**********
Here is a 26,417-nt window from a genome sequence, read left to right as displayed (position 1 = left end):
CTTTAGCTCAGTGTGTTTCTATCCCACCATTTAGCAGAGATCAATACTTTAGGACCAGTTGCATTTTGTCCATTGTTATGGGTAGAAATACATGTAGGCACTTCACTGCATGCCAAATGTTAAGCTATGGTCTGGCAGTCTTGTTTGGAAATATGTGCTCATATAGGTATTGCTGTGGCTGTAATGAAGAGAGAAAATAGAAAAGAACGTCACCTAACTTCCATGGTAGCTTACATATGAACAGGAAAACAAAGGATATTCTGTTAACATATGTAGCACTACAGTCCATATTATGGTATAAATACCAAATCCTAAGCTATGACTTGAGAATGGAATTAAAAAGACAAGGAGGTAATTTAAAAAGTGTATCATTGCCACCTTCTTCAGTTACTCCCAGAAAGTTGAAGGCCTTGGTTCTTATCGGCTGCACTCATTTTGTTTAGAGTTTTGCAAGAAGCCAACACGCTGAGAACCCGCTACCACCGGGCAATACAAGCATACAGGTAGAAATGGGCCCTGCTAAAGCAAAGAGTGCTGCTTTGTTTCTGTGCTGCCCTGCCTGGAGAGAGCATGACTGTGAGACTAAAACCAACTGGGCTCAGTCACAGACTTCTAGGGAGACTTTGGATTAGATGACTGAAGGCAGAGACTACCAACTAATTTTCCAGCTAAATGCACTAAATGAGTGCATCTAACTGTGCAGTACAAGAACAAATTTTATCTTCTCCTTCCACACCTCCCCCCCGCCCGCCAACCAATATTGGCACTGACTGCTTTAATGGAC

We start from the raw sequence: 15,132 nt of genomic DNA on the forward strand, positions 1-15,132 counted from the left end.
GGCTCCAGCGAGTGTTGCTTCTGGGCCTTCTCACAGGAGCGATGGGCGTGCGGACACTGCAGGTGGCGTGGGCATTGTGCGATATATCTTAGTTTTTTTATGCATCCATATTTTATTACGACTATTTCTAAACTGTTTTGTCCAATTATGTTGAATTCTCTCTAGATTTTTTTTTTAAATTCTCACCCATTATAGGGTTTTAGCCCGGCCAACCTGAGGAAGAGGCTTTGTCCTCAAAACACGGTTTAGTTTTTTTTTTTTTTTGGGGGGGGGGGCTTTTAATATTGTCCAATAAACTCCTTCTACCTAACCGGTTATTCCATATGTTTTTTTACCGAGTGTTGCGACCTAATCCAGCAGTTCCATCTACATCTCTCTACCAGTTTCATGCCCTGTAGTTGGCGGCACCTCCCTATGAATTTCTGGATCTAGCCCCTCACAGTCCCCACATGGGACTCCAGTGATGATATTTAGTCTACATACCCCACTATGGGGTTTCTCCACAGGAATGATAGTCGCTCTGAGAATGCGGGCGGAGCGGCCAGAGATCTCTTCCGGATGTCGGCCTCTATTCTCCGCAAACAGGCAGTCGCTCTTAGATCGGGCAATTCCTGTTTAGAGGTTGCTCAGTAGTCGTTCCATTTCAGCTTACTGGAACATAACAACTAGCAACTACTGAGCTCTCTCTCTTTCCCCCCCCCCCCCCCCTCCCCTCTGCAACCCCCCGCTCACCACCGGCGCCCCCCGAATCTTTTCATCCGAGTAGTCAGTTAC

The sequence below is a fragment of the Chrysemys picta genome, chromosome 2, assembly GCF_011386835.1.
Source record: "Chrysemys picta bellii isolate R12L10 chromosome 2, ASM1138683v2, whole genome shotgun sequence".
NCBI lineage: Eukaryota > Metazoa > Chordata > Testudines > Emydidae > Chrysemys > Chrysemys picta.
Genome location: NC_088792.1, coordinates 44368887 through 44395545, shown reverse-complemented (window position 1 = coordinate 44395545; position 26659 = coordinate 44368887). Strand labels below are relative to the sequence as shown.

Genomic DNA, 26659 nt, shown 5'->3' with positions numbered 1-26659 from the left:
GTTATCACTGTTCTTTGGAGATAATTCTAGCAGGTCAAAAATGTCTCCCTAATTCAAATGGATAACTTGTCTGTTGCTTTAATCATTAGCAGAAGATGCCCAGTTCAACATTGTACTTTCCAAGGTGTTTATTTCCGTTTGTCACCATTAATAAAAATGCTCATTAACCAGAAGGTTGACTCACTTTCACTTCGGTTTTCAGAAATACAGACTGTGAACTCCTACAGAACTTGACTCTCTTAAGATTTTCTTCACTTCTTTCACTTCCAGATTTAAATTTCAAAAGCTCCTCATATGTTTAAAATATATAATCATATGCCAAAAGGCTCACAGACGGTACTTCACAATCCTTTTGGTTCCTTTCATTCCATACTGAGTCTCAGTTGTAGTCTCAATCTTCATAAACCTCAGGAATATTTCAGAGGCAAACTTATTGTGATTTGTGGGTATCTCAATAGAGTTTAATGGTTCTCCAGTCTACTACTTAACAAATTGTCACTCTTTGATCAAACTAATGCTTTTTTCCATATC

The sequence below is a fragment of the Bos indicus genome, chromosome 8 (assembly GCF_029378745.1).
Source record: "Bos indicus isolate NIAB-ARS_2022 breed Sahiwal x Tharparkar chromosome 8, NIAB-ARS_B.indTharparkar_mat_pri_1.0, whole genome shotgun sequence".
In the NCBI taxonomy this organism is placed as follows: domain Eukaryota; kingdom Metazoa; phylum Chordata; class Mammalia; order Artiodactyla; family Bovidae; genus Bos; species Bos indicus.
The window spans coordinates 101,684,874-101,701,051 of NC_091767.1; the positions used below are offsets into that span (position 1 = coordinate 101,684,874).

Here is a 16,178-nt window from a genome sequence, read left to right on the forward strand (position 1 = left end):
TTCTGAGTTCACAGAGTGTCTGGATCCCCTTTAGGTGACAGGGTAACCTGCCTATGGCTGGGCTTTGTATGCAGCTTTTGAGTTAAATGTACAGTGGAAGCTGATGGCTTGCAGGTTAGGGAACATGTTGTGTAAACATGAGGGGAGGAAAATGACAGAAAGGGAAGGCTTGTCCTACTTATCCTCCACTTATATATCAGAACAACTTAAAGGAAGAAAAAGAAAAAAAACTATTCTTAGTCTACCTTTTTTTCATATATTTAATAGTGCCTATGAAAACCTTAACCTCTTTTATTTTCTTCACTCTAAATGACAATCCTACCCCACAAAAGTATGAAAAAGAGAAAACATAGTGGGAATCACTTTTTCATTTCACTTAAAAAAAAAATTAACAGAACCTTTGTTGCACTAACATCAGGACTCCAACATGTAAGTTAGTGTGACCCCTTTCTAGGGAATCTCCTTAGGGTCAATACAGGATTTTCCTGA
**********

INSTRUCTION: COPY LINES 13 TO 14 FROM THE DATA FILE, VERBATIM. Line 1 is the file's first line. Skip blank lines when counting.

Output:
In the NCBI taxonomy this organism is placed as follows: domain Eukaryota; kingdom Metazoa; phylum Chordata; class Mammalia; order Artiodactyla; family Bovidae; genus Bos; species Bos indicus.
The window spans coordinates 101,684,874-101,701,051 of NC_091767.1; the positions used below are offsets into that span (position 1 = coordinate 101,684,874).